By Shannan Buckley
On March 13th, I left the office for what I thought would be a couple of weeks. I left my succulents behind, and my favorite black flats under my desk. I told my colleagues that I would see them in April, and I genuinely believed that would be the case when I walked out the door.
Well. I was clearly wrong!
I think a lot of us were in the same boat back then. Faced with a once-in-a-lifetime global event, it was hard to predict how anything would turn out, both for the world as a whole and for our industry. Six months later, things have changed far more than I could have anticipated and some trends have clearly emerged.
Firms are being careful about hiring, but that’s actually a good thing for candidates.
It’s true that we are seeing a lot fewer roles open roles, and we’ve observed that the tighter marketplace means that the gainfully employed are more cautious about making a move. However, we’ve also seen that firms are only hiring when they feel confident that they can offer a candidate a “home” for a long time.
We saw a lot of firms put roles on hold back in March because they didn’t want to hire anyone if there was a real worry that the position might be eliminated. We’ve heard from multiple clients that the one thing they do not want to do is hire someone they would need to let go in the near future.
While this smaller market has been more challenging for job seekers, it’s also meant that we are able to feel confident that we and our clients are offering our candidates long-term opportunities. The people we’ve placed since the start of the pandemic probably have some of the most secure jobs in law firms. That’s because their new firms already had a grasp on the new economic reality when they hired these professionals.
While we understand that some people are wary of more change right now, if you are feeling stuck in your current position and see a new opportunity that might be right, exploring it will be safer than you think!
Firms are putting safety and health first.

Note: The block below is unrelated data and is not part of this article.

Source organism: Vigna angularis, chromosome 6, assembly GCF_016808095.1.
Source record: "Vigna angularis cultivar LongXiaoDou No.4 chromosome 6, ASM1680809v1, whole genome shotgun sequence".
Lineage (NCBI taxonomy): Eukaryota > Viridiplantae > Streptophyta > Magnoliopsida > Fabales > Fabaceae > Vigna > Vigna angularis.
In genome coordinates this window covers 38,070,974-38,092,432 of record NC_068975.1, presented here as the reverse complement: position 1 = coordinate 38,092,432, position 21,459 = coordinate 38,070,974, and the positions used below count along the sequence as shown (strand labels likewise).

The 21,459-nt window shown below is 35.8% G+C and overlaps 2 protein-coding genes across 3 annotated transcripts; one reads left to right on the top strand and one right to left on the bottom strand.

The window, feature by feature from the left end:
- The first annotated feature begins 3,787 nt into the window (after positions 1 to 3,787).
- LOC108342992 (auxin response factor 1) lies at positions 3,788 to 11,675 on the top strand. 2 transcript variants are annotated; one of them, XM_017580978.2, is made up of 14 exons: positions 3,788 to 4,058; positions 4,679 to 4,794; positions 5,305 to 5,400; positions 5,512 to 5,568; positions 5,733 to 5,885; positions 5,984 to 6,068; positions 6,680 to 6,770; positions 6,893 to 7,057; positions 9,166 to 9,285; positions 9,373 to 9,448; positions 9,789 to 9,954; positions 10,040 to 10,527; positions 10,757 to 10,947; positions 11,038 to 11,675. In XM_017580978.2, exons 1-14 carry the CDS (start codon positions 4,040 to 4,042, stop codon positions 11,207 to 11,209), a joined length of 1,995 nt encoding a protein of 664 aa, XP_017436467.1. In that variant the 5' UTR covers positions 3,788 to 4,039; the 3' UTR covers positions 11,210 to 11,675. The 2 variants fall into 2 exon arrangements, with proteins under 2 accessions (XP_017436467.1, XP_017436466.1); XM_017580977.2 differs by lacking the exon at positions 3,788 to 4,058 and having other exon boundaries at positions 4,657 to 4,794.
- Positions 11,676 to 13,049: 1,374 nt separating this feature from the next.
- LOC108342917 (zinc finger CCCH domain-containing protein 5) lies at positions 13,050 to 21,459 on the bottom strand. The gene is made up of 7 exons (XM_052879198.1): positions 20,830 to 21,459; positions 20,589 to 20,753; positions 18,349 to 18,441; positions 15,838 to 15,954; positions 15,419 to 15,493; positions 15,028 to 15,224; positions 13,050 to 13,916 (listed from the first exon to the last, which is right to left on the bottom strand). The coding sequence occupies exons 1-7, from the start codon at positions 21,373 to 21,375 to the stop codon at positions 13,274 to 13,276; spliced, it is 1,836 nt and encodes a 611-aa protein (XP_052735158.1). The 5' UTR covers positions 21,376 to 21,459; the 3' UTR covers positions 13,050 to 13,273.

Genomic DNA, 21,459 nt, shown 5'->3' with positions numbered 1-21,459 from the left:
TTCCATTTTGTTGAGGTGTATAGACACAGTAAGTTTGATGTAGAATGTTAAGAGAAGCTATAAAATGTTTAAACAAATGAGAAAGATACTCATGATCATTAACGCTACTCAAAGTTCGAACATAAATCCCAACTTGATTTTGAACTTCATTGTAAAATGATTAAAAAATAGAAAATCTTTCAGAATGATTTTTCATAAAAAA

At least in New York, we’ve observed that most of our clients are staying remote for the time being. Some senior-level staff and partners are going in, but it’s usually for limited times to a reduced-capacity office with lots of safety procedures in place. All interviews have been conducted via Zoom and our placements have been successfully onboarded remotely!
In addition to firms valuing their employees’ physical health, we’ve also witnessed firms want to do more to support their staff and attorneys’ emotional and mental well-being. We’ve partnered with many firms to offer their employees our Wisnik Well-Being virtual training, which provides tools to address stress management. Although the pandemic has made supporting well-being particularly crucial, I expect this trend to continue even beyond.
Law firms don’t want to be fully remote forever.
I do expect that our industry will be one of the last to trickle back into our urban office buildings, but I also don’t think the physical office will become obsolete. Although the pandemic has illustrated how incredibly productive people can be while working remotely, it’s also illuminated how much more of a challenge it can be to collaborate or maintain culture with no in person interactions at all. Through our well-being programs, we’ve spoken to and surveyed a lot of people who miss the energy and colobaration that in-office work allows. The market reflects this prediction. Despite the fact that the vast majority of law firm employees are currently working remotely, all of the new jobs we’ve received since March are attached to an office location. Several of the roles have flexibility as to which office a candidate can apply for, but none allow for the person to be permanently remote.
What we do expect is a lot more flexibility regarding partially remote work in the future. The thousands of attorneys and staff members who have spent the past few months producing superior work products from their home offices, kitchen tables and couches have proved that a dedicated employee can be just as productive working from home. Professionals have shown that they are internally motivated and have earned a lot of trust.
I think many of you will agree with me when I say it’s been a tough six months. However, I’ve been inspired by the effort everyone in our industry has put into keeping one another safe and getting work done under difficult circumstances. I am curious – what are your predictions for how our industry will continue to adapt to the new normal? Leave us a comment below!